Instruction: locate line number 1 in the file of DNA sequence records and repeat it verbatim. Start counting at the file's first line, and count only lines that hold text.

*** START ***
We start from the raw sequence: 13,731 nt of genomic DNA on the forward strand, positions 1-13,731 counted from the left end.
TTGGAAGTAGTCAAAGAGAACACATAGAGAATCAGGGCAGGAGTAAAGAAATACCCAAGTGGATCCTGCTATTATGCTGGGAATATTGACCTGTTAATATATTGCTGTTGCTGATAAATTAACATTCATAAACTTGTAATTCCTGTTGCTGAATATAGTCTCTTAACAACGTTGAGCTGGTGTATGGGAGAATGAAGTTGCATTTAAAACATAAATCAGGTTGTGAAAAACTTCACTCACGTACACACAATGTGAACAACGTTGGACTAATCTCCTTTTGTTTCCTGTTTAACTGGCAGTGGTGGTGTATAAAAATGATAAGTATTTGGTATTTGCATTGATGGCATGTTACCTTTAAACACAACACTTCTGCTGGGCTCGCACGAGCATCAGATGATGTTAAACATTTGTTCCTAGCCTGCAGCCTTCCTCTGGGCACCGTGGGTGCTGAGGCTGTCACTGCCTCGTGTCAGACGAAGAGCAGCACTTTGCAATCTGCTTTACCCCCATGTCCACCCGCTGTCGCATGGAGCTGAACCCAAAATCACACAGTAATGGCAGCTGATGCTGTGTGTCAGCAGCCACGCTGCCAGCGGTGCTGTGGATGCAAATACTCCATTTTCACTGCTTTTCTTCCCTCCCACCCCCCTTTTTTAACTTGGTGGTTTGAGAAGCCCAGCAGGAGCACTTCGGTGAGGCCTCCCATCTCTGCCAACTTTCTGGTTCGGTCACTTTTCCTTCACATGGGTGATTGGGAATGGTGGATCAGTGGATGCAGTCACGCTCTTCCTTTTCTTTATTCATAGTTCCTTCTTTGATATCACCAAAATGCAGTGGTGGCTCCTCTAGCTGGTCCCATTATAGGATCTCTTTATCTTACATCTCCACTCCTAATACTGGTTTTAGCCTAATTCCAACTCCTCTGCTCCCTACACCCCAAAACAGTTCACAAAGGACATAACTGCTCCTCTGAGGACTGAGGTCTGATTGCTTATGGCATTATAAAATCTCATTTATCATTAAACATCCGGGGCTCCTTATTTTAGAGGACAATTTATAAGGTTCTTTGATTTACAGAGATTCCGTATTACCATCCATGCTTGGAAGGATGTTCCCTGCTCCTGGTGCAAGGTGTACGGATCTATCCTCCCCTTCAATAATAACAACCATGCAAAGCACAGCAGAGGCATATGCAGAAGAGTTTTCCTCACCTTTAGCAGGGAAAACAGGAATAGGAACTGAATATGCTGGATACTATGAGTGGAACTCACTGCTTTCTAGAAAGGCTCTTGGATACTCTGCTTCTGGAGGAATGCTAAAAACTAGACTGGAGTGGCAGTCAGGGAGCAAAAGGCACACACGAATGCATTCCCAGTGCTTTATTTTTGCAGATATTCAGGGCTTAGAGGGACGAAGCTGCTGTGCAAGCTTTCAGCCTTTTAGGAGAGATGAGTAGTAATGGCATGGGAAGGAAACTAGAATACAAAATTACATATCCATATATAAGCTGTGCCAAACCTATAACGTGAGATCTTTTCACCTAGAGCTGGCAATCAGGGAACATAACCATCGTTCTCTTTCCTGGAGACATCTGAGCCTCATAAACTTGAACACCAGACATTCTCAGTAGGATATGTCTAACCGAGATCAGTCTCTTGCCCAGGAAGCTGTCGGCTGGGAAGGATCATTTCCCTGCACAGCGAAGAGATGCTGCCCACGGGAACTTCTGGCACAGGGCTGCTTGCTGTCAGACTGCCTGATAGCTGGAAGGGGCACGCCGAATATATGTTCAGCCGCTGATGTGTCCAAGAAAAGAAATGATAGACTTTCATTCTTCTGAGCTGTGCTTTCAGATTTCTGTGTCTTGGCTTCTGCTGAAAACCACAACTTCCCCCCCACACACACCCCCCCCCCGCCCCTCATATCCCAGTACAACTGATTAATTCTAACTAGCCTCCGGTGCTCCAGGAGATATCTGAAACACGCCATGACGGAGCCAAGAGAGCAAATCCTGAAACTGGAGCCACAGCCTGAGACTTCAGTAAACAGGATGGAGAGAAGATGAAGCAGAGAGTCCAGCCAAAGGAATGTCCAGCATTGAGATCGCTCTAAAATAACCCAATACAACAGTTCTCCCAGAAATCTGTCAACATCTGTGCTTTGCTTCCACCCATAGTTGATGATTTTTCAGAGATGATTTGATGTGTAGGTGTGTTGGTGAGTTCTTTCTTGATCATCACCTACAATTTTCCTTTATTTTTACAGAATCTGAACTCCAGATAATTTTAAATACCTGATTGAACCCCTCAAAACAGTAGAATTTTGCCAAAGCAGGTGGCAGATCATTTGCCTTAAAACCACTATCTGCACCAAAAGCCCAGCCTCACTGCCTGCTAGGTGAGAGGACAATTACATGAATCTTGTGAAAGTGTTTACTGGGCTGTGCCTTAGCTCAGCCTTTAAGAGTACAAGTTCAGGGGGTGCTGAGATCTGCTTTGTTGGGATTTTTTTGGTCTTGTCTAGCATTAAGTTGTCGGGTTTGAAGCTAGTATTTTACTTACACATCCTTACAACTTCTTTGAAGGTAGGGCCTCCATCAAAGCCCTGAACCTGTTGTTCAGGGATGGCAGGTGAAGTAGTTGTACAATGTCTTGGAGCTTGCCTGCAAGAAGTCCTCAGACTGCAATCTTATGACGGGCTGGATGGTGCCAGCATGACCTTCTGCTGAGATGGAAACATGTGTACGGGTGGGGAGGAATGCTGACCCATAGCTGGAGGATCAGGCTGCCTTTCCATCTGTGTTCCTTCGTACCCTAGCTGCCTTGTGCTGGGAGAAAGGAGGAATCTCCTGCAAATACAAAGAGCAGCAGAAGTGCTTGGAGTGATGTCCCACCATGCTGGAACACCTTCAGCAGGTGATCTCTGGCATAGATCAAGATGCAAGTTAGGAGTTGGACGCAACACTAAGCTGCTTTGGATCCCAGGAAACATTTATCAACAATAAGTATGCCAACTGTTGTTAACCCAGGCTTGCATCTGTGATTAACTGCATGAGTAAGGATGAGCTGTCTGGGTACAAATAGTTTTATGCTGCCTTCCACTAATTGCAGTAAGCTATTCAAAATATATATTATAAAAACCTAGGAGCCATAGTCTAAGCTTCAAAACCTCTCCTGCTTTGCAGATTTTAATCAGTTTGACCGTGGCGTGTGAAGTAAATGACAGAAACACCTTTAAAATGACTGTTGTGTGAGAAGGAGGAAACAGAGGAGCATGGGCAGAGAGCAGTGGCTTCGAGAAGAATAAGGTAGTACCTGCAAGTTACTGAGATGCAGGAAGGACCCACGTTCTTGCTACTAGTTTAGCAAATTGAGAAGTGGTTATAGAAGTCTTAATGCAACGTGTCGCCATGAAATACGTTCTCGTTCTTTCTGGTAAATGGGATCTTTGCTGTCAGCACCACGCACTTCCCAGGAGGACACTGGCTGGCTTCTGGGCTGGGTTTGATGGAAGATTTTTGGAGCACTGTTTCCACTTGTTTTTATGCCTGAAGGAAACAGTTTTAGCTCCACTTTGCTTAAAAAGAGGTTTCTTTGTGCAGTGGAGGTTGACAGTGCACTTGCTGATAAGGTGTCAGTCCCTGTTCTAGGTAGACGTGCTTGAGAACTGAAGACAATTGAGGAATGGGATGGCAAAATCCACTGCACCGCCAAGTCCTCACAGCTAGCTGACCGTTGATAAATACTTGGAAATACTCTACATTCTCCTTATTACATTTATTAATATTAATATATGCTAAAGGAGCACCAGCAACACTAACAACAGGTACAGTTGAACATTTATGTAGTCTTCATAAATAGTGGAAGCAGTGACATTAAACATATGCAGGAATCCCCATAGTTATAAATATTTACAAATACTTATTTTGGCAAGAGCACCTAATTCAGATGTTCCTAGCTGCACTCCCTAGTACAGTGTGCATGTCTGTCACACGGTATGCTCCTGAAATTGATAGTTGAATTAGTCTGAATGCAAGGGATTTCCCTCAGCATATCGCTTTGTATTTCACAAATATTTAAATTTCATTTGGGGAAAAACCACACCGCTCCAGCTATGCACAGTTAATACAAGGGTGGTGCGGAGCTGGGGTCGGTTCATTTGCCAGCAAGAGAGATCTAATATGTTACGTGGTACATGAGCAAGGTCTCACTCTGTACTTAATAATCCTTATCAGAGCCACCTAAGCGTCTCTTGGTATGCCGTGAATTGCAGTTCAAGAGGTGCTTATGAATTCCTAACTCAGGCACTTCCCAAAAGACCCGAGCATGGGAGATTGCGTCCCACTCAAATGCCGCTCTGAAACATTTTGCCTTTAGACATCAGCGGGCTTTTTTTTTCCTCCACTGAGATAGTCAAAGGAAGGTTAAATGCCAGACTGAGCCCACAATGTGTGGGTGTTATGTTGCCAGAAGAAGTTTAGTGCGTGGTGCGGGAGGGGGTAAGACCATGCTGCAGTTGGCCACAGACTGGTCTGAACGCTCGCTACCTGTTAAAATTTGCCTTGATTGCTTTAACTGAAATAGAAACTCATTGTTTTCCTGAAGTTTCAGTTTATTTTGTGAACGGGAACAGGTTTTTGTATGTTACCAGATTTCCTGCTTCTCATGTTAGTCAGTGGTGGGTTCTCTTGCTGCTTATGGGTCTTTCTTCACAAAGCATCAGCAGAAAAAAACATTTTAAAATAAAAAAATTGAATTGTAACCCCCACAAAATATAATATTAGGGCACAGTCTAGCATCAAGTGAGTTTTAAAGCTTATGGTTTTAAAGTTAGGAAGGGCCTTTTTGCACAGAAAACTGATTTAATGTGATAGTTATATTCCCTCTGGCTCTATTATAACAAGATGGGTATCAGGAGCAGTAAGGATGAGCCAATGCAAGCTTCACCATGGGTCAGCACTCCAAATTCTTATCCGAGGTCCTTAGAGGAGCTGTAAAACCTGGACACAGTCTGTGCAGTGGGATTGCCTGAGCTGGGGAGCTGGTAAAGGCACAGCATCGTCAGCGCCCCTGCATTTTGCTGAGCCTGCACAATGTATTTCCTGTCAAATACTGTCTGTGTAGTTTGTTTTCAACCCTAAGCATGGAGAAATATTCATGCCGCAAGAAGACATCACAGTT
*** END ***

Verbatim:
We start from the raw sequence: 13,731 nt of genomic DNA on the forward strand, positions 1-13,731 counted from the left end.